But that isn't what happened. Not the leaders of Netroots Nation, not Bernie's zealous supporters, and not Bernie Sanders has even acknowledged that race is anything but a side issue of economics in this country, let alone recognize the tremendous example and leadership President Obama and his administration has provided. Had the candidates - and more importantly - the progressive mantle-claimers paused for a moment to realize the lessons that President Obama has tried to teach us, this campaign and this convention may have turned out very differently.
They couldn't do that. Because President Obama is not regarded as a leader to be supported by this establishment; he's considered a traitor to the cause who, in his quest to accomplish things, compromised away major unicorns and rainbows. So you have a candidate whom the provocateurs of the Liberal establishment have universally claimed a hero come to a stage in a supposedly progressive convention, face black people who are quite literally fighting for their lives, and perceive them as nothing more than hecklers he'd like to do the favor of not "out-screaming."
Given Bernie's - and too many of his supporters' - contempt for the major reforms President Obama passed as inadequate at best and corporate sellout at worst, I found it amusing that the only question Sanders was able to answer somewhat well was to name a single piece of legislation he'd voted for that benefited the African American community: Obamacare. "That's pretty good", Sanders said, of the Affordable Care Act, pointing out that millions have gained coverage and the expansion of the Community Health Centers. The brag, of course, was an immodest departure from his longtime byline that the gains from Obamacare are merely "modest."
But that is also a lesson. Why, might one imagine, did that example suddenly pop into Bernie's head when asked to name a specific policy he supported that helped African Americans? Why the very modest, very compromised, "corporate sellout" Obamacare? Because that is the fierce urgency of now: for the most afflicted, for the most vulnerable, reform cannot wait to be perfected with the grandiose imagination of the privileged.
Sanders - and, to be fair, O'Mally - could have well answered the protesters with a commitment to continue the major work of police department scrutiny and criminal justice reform began by Eric Holder and Loretta Lynch, by pledging to walk in the footsteps of the first sitting president to visit federal prisons and learn the concerns of inmates first hand, and perhaps most of all, by recognizing their own human fallibility and fault in not giving race a central place in their campaigns and pledging to do so from this point forward.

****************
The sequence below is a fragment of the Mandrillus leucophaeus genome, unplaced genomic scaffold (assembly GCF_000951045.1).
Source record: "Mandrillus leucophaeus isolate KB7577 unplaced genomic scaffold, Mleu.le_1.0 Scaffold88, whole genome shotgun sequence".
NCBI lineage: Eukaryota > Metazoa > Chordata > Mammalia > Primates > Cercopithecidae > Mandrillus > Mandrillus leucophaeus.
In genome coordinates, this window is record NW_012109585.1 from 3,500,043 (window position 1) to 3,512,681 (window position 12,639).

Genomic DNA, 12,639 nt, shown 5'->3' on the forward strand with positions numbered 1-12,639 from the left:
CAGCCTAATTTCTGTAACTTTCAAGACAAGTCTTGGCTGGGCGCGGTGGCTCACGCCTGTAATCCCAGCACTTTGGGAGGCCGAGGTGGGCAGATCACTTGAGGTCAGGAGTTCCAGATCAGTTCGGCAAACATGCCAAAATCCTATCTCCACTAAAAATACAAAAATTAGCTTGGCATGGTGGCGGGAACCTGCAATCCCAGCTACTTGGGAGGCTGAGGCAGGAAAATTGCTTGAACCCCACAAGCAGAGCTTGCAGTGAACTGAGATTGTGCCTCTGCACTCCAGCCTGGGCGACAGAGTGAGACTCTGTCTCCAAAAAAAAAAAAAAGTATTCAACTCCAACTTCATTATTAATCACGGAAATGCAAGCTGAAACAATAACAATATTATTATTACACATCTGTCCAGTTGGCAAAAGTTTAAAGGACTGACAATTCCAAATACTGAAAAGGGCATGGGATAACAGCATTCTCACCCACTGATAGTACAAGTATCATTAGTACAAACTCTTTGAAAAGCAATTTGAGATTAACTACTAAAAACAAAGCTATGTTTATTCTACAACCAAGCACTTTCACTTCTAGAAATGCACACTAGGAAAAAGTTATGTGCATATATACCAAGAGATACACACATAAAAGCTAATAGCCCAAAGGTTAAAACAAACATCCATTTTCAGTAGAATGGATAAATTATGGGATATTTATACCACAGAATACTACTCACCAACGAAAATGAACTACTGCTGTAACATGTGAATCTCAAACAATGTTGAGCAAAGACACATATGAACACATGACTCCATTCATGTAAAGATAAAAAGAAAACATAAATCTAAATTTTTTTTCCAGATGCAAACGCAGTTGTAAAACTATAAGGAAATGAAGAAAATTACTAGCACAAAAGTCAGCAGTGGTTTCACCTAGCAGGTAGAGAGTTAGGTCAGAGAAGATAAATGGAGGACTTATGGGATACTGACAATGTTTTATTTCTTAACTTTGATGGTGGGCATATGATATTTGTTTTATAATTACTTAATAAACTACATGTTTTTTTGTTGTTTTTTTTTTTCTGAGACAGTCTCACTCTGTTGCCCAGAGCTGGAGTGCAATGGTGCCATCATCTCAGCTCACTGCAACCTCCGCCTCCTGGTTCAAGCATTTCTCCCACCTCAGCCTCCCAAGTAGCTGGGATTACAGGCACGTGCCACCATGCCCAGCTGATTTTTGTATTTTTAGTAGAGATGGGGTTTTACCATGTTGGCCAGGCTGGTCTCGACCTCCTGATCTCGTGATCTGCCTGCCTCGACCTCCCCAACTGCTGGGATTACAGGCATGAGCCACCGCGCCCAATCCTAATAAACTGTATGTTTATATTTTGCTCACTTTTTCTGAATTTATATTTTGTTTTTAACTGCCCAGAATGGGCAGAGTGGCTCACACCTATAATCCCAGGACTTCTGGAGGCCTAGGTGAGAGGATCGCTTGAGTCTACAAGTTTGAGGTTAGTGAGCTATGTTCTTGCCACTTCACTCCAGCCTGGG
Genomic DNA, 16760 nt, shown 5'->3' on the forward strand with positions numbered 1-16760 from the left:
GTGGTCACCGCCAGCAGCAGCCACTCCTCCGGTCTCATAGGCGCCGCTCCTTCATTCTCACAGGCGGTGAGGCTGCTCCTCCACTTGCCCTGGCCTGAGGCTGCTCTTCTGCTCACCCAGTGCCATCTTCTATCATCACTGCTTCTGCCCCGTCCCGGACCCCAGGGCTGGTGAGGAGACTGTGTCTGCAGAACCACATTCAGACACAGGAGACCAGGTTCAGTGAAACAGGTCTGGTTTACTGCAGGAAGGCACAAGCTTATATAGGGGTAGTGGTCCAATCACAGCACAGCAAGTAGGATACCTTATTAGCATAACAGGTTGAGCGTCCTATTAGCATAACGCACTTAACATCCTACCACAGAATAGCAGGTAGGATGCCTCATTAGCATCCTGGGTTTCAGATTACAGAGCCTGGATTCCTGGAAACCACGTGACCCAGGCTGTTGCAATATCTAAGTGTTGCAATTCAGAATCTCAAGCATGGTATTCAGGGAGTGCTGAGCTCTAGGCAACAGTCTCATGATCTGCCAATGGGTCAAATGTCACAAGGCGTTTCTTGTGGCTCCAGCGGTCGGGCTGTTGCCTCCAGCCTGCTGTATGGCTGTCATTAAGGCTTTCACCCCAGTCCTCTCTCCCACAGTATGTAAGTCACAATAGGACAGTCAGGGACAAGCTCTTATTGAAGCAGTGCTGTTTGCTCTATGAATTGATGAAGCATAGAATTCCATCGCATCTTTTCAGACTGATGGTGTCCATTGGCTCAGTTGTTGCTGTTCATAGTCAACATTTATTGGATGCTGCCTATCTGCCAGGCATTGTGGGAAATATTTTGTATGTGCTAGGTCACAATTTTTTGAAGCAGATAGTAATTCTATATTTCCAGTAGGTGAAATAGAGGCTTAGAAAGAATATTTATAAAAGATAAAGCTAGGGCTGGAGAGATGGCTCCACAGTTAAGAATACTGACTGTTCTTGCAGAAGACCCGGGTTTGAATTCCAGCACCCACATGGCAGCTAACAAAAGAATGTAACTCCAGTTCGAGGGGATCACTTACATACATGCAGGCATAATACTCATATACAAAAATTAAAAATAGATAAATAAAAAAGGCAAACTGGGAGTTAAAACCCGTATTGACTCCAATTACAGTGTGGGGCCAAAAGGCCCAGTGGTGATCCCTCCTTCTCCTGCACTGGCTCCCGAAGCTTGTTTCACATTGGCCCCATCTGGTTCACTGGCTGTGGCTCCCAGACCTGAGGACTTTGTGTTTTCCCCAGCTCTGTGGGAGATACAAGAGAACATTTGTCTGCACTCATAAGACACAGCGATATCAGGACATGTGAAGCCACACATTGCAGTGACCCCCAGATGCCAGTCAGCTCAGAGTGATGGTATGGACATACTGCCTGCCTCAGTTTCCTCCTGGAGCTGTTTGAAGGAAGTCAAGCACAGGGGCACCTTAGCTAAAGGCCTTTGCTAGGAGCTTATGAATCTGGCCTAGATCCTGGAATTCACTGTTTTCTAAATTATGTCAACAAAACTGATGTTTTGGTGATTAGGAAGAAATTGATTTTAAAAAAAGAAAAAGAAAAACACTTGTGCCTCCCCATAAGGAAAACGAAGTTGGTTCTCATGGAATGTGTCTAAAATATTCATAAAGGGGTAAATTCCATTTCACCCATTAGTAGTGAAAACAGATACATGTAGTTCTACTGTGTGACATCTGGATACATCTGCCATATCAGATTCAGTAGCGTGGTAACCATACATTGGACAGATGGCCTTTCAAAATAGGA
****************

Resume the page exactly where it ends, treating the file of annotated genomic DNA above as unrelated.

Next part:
They might also have recognized the ugly strain of racism that has pursued this president from the day he became a serious candidate for president, and by celebrating the failure of that racist pursuit to hold this president back from being the most consequential progressive in our lifetimes because he came from a line of fighters and spirit folk that every black protester there is an inheritor of.
But there's a blindness that comes with the ideology of economics as primary and race, at best, ancillary. That blindness prevents its afflicted from seeing not only the tremendous pain and the deep wound of racism that goes way, way beyond income inequality and asset distribution, but also the examples of tremendous leadership (of the president), grace (of black communities across the country) and spirit (of the Black Lives Matter movement).
The liberal establishment needs to rip off those blinders. Let me say it bluntly: there is no progressive movement without African Americans. The Democratic wins on the map may be painted blue, but there is no Democratic party without black. A 'movement' that does not see structural racism in this country as a central issue to address can be called a lot of things, but it cannot be called progressive.
Economics are not unimportant, I think and our candidates must address economic inequality. But we cannot pretend that a "political revolution" to regulate banks will keep black people from being shot by the police. We cannot pretend that a $15 minimum wage, worthy as it is, will decrease the arrest and incarceration of nearly a third black males. We cannot pretend pushing for single-payer health care and free college tuition will keep white racists from calling the cops because there are black children at "their" pool or keep those cops from assaulting a black girl in broad daylight.
It's time the liberal establishment recognized its colossal failure on race and set that ship right.